IE 11 is not supported. For an optimal experience visit our site on another browser.

Does Mike Huckabee stand a chance?

Broadly speaking, Republican politics at the national level is comprised of three contingents. Two of them hate Mike Huckabee.
Former Arkansas Gov. Mike Huckabee speaks as he officially announces his candidacy for the 2016 Presidential race on May 5, 2015 in Hope, Ark. (Photo by Matt Sullivan/AP)
Former Arkansas Gov. Mike Huckabee speaks as he officially announces his candidacy for the 2016 Presidential race on May 5, 2015 in Hope, Ark.
Former Arkansas Gov. Mike Huckabee (R) may seem like yesterday's news in the world of Republican politics, not having won an election in 12 years and not having served in any public office in nearly nine years. But the preacher-turned-politician-turned-pundit-turned-politician-again still has a base of support and sees a national opportunity.

Former Arkansas governor Mike Huckabee from his hometown Tuesday announced his second run for president, declaring to an auditorium of cheers that he is ready to help take America "from hope to higher ground." "I am a candidate for president of the United States," he said.

Huckabee put together a respectable showing in his 2008 race, but struggled to raise money, and failed to rally support outside the party's evangelical base. The Arkansan -- who now calls Florida home -- has held onto many of those supporters and enters the race as a credible, second-tier contender, leading much of the large GOP field.
But by most measures, Huckabee remains a factional candidate who will struggle to compete for his party's nomination.
Broadly speaking, Republican politics at the national level is comprised of three contingents: social conservatives (anti-gay, anti-abortion), economic conservatives (tax breaks for the rich, deregulation), and military hawks (more wars). The more a GOP presidential candidate can appeal to voters across the factions, the greater his or her chances of success.
Huckabee clearly excels with the religious right, which applauds his radical worldview on cultural and social issues, but the problem he can't shake is simple: the other two contingents aren't just backing other candidates; they actively despise Huckabee.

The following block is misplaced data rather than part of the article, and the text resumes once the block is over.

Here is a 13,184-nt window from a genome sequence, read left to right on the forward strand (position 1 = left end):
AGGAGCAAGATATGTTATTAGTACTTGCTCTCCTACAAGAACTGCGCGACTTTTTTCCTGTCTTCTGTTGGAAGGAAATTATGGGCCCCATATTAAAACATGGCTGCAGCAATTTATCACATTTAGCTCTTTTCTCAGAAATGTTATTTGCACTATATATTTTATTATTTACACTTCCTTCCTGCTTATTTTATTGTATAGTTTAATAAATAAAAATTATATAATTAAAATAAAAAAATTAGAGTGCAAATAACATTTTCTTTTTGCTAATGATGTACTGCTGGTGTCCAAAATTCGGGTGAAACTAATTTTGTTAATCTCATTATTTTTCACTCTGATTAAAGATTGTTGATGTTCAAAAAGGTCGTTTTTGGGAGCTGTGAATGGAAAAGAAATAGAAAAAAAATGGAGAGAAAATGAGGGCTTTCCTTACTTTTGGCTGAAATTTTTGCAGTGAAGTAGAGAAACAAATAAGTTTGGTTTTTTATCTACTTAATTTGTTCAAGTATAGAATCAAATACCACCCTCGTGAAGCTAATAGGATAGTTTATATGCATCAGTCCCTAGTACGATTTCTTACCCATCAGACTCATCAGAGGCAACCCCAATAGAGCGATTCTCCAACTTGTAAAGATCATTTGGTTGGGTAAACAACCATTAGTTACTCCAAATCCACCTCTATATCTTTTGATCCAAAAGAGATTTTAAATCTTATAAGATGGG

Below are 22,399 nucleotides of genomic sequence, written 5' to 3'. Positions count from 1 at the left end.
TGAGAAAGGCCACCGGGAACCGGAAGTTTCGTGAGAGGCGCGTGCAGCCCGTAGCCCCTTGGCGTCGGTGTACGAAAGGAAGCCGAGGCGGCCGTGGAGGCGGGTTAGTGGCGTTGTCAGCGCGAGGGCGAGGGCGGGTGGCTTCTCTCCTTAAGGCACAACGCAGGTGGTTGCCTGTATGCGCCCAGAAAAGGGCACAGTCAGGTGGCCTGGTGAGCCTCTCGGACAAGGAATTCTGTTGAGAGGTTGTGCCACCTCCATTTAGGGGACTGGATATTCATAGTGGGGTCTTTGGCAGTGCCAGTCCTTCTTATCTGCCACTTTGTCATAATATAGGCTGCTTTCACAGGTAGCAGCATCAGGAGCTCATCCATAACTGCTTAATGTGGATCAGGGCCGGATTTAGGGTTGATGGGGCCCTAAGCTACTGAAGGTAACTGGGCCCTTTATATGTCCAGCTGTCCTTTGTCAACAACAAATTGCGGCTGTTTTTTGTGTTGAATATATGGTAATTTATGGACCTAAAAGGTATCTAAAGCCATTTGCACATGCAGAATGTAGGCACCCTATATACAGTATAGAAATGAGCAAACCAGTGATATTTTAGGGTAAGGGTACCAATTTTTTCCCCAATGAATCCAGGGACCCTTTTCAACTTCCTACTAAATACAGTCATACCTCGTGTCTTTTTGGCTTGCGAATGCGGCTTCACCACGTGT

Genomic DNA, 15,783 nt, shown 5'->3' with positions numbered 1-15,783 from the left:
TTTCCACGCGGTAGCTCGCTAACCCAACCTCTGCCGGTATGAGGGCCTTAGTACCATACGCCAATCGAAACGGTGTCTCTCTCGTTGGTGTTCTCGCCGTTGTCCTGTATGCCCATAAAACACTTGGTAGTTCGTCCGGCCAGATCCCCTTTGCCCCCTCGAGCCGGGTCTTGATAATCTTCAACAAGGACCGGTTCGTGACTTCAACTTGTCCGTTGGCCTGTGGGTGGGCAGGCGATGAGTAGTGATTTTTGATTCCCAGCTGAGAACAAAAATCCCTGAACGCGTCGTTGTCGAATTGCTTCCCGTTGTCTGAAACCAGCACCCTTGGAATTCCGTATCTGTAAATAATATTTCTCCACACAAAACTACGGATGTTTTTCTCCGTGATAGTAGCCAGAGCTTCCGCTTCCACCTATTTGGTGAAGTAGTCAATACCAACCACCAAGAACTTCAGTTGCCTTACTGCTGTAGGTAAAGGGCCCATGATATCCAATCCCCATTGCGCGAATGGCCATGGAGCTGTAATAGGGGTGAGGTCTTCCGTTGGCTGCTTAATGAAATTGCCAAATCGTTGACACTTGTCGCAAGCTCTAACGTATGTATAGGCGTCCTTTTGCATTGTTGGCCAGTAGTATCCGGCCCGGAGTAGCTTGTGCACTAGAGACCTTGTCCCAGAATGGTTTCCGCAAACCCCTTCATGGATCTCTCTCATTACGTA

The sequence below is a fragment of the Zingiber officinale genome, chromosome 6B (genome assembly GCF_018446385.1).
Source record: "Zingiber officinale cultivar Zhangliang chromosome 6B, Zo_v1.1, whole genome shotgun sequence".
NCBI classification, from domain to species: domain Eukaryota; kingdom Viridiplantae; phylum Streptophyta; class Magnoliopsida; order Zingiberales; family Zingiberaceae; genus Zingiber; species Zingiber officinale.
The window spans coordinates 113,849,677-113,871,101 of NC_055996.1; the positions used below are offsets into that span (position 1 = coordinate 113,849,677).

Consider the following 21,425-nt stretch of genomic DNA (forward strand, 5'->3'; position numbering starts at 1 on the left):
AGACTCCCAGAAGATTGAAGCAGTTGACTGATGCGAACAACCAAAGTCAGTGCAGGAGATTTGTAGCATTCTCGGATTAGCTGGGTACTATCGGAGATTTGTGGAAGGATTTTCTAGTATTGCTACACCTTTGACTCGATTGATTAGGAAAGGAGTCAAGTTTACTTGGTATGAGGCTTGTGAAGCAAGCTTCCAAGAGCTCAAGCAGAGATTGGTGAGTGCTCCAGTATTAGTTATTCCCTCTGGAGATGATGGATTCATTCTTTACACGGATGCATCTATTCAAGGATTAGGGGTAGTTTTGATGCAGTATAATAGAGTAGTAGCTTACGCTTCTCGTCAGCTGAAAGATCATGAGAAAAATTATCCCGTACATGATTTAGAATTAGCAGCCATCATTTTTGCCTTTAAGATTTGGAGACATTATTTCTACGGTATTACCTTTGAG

This is especially true of economic conservatives, who look at Huckabee's Arkansas record and see an enemy. Alan Greenblatt reported this morning:

[Huckabee's] record as governor would likely surprise many of those who have come to know him only as a political commentator in recent years. Just days after Huckabee won election to his final term in 2002, the Arkansas Supreme Court ruled that the state's funding levels for education were inadequate. Huckabee launched a campaign to consolidate school districts and did not hesitate to propose a sales tax increase, telling reporters the figure he proposed was "the starting line, not the finish line."

The Politico report added that Huckabee ended up raising gas taxes, sales taxes, and a tax on beds in nursing homes, en route to increasing state spending and the size of state government.
There is a reason the right-wing Club for Growth is already launching attack ads against Huckabee -- that wing of the party simply can't stomach his Arkansas record.
As for the GOP's hawks, neoconservatives were terrified of Huckabee's 2008 candidacy, and there's no reason to believe his standing has improved. Shortly before the Iowa caucuses, Huckabee conceded he didn't know what the National Intelligence Estimate was; he cited Thomas Friedman and Frank Gaffney as his biggest influences on foreign policy, despite the fact that they have nothing in common; and in the aftermath of Benazir Bhutto's assassination, Huckabee's first reaction was to argue that the slaying should lead to a reevaluation of immigration policy, which didn't make any sense.
Rich Lowry wrote at the time, in reference to the Republican's knowledge of foreign policy, that Huckabee is "manifestly unprepared to be president of the United States."
Maybe the former governor is more of a general election candidate? Actually, the opposite is true -- Huckabee's extremism makes it nearly impossible for him to appeal to a mainstream audience.
On gun violence, Huckabee blamed the Sandy Hook Elementary massacre on the lack of government-sponsored school prayer. On women’s issues, Huckabee has endorsed the belief that “a wife is to submit herself graciously to the servant leadership of her husband,” and he’s referred to birth-control pills as “abortion pills.”
Let’s also not forget that during his tenure as governor, Huckabee wrote a ridiculous book that equated environmentalism with pornography and homosexuality with necrophilia. Indeed, he’s reserved some of his most over-the-top vitriol for gay people.
And for all the perceptions about Huckabee’s jovial persona, it’s important not to overlook an ugly mean streak. Huckabee has been a birther, falsely claiming that President Obama “grew up in Kenya”; he endorsed the “death panel” garbage; and in August 2009, he argued on his radio show that the Affordable Care Act would have forced Ted Kennedy to commit suicide were the celebrated senator not already dead.
There's also Huckabee's unfortunate business practices, which have turned him into something of a snake-oil salesman. It's hard to seem presidential when you run a sketchy online operation in which you use a mailing list to “blast out links to heart-disease fixes and can’t-miss annuities.”
I don't doubt Huckabee will play an important role in 2016 race, but if he wants to get to the Oval Office, he'll have to arrange a visit as a tourist.